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Piracy still plagues film biz in China

Business booming, but market still immature

While the biz is booming in China, content theft is still translating into a major loss in revenues for Chinese films, leading biz figures said, and the market is primed for massive growth in coming years.

In China, box office receipts account for 90% of the total return on investment. That figure is just 30% in the U.S.; the remaining 70% comes from sales of copyrights to DVD companies, cable TV and networks.

“There is a huge revenue loss for Chinese films due to content theft, which has prevented China from developing a film industry value chain based on copyright trade,” said Mike Ellis, Asia-Pacific prexy of the Motion Picture Assn. of America.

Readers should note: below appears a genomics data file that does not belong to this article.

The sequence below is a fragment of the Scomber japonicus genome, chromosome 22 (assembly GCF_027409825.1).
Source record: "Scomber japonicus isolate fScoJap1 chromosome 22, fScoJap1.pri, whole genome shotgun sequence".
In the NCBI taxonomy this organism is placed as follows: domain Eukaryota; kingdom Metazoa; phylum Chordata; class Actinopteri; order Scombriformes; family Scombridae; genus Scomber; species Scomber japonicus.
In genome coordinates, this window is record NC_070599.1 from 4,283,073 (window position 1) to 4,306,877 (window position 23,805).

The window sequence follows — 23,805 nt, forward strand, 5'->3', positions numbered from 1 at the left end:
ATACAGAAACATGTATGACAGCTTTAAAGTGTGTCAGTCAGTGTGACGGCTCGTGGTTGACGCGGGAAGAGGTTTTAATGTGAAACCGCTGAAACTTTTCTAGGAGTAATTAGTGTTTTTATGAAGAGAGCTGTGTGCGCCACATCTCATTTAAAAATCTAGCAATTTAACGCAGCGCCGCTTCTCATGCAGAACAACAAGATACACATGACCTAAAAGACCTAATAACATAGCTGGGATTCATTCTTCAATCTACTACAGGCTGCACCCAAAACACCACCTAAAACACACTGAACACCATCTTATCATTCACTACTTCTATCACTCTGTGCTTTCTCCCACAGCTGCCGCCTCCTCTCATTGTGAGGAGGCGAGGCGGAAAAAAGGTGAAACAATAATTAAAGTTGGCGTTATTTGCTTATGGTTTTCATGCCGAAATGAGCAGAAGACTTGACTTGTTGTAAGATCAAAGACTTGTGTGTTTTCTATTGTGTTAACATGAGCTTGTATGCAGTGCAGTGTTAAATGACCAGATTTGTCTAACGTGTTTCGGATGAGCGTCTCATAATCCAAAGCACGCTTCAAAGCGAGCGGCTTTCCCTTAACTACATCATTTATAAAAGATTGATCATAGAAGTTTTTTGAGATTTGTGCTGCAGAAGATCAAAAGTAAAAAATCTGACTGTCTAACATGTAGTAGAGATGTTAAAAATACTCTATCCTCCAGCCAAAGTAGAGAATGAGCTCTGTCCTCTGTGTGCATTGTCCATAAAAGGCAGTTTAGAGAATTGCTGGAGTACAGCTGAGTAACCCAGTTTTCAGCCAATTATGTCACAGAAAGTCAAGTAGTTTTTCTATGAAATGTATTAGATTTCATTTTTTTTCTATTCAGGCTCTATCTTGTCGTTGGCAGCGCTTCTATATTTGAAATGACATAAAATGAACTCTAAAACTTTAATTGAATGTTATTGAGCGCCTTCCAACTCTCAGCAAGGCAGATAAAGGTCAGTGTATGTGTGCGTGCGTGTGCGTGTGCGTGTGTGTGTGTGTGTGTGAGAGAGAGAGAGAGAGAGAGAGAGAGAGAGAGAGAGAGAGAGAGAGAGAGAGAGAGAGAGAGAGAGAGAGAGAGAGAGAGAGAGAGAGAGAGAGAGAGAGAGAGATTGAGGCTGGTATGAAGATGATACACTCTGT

While data from Screen Digest shows that China overtook Japan as the world’s second-biggest cinema market in terms of B.O. in the first quarter of the year, thanks to the breakneck growth of the nation’s film industry, its overwhelming reliance on box office showed both its huge potential and immaturity, according to industry experts.

Last year, China’s box office receipts grew 33.3% to 13.15 billion yuan ($2.08 billion), and the industry’s market value reached $2.73 billion.

“We have to develop ourselves on the assumption that piracy will exist and will exist for a long time,” said Hu Ming, VP of Huayi Brothers, China’s largest private TV and film producer.

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